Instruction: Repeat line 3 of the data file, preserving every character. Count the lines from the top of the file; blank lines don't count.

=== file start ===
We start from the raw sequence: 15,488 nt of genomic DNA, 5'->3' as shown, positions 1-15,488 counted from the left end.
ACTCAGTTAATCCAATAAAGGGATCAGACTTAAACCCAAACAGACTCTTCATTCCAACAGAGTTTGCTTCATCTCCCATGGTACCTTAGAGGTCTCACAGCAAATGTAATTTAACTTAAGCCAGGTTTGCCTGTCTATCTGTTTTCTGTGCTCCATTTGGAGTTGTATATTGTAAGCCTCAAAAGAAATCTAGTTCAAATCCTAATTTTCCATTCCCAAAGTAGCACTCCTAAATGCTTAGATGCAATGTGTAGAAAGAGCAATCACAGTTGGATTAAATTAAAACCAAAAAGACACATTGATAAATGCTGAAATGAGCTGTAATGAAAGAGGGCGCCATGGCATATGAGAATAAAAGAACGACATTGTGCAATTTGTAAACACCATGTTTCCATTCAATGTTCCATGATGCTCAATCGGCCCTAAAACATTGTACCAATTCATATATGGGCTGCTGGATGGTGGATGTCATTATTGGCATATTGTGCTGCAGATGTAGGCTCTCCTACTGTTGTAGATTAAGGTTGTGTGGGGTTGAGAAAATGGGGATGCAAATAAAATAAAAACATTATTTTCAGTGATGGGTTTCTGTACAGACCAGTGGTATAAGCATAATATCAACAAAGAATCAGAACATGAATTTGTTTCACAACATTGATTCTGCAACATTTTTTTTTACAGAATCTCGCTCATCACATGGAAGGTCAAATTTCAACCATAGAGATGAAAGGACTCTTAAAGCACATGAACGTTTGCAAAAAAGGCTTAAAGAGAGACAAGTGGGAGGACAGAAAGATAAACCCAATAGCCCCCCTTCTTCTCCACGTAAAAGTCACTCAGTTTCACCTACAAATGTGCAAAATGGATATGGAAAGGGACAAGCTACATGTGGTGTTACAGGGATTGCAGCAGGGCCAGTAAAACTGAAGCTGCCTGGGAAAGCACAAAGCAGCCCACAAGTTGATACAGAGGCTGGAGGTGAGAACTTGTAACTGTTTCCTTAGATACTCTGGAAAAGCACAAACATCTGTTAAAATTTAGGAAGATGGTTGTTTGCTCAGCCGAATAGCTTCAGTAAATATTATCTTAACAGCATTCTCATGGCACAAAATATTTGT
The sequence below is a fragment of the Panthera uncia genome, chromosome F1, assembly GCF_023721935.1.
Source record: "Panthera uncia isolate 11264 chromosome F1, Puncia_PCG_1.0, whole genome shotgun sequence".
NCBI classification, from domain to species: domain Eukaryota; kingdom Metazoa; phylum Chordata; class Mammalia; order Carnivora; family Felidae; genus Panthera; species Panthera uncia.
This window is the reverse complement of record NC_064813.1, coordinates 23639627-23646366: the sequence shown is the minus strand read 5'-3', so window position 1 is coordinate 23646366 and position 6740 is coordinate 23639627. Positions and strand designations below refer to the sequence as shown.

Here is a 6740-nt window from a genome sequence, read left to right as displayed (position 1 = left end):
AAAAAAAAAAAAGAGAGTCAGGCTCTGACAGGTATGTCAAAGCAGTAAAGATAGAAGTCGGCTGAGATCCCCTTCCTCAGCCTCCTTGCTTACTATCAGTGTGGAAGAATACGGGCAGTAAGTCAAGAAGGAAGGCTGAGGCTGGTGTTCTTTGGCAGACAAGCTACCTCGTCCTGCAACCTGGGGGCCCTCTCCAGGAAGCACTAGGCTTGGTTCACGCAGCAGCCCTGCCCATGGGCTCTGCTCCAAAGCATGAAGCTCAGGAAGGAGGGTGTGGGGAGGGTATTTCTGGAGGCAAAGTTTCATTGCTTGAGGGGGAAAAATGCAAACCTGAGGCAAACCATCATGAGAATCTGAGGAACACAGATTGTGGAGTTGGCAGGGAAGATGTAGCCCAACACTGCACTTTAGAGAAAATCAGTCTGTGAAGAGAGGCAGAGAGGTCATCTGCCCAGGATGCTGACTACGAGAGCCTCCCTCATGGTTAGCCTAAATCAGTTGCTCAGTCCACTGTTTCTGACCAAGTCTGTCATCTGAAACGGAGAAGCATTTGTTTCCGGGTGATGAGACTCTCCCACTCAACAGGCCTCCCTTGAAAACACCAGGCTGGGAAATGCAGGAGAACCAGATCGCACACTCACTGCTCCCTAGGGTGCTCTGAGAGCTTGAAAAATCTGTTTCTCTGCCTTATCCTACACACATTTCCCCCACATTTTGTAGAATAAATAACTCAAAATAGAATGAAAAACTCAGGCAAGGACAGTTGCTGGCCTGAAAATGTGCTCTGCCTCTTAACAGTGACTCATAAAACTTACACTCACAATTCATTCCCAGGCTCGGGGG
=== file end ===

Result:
The sequence below is a fragment of the Panthera uncia genome, chromosome F1, assembly GCF_023721935.1.